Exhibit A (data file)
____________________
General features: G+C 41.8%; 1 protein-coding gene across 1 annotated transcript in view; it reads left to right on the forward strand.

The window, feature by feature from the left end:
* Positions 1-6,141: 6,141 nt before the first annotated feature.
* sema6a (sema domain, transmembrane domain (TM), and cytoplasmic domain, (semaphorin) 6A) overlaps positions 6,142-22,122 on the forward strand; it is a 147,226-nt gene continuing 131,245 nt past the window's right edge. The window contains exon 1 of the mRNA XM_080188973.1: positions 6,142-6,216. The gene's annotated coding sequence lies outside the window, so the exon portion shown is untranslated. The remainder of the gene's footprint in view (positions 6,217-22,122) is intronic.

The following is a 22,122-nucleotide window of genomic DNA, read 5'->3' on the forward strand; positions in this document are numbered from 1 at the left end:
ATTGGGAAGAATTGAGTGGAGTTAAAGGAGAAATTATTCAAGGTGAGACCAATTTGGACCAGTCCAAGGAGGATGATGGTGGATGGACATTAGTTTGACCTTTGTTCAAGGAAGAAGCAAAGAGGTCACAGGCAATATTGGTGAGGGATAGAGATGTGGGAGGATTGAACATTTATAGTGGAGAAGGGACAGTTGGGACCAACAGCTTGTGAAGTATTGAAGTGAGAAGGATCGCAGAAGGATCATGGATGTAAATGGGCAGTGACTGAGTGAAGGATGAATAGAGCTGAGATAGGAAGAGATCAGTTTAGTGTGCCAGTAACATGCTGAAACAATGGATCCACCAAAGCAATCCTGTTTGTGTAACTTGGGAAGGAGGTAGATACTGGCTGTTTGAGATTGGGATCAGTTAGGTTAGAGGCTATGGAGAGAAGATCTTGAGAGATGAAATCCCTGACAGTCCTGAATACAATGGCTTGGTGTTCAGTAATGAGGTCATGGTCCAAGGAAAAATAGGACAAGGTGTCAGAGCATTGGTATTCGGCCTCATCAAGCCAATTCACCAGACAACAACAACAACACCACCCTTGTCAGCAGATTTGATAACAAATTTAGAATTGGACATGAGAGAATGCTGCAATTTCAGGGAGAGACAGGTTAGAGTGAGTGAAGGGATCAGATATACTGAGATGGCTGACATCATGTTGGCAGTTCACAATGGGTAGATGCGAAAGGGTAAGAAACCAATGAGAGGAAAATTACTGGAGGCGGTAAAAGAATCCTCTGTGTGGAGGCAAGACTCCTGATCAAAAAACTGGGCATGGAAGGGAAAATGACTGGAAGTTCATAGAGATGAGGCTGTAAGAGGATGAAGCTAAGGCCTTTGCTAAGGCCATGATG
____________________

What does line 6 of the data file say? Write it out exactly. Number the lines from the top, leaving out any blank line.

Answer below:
ATTGGGAAGAATTGAGTGGAGTTAAAGGAGAAATTATTCAAGGTGAGACCAATTTGGACCAGTCCAAGGAGGATGATGGTGGATGGACATTAGTTTGACCTTTGTTCAAGGAAGAAGCAAAGAGGTCACAGGCAATATTGGTGAGGGATAGAGATGTGGGAGGATTGAACATTTATAGTGGAGAAGGGACAGTTGGGACCAACAGCTTGTGAAGTATTGAAGTGAGAAGGATCGCAGAAGGATCATGGATGTAAATGGGCAGTGACTGAGTGAAGGATGAATAGAGCTGAGATAGGAAGAGATCAGTTTAGTGTGCCAGTAACATGCTGAAACAATGGATCCACCAAAGCAATCCTGTTTGTGTAACTTGGGAAGGAGGTAGATACTGGCTGTTTGAGATTGGGATCAGTTAGGTTAGAGGCTATGGAGAGAAGATCTTGAGAGATGAAATCCCTGACAGTCCTGAATACAATGGCTTGGTGTTCAGTAATGAGGTCATGGTCCAAGGAAAAATAGGACAAGGTGTCAGAGCATTGGTATTCGGCCTCATCAAGCCAATTCACCAGACAACAACAACAACACCACCCTTGTCAGCAGATTTGATAACAAATTTAGAATTGGACATGAGAGAATGCTGCAATTTCAGGGAGAGACAGGTTAGAGTGAGTGAAGGGATCAGATATACTGAGATGGCTGACATCATGTTGGCAGTTCACAATGGGTAGATGCGAAAGGGTAAGAAACCAATGAGAGGAAAATTACTGGAGGCGGTAAAAGAATCCTCTGTGTGGAGGCAAGACTCCTGATCAAAAAACTGGGCATGGAAGGGAAAATGACTGGAAGTTCATAGAGATGAGGCTGTAAGAGGATGAAGCTAAGGCCTTTGCTAAGGCCATGATG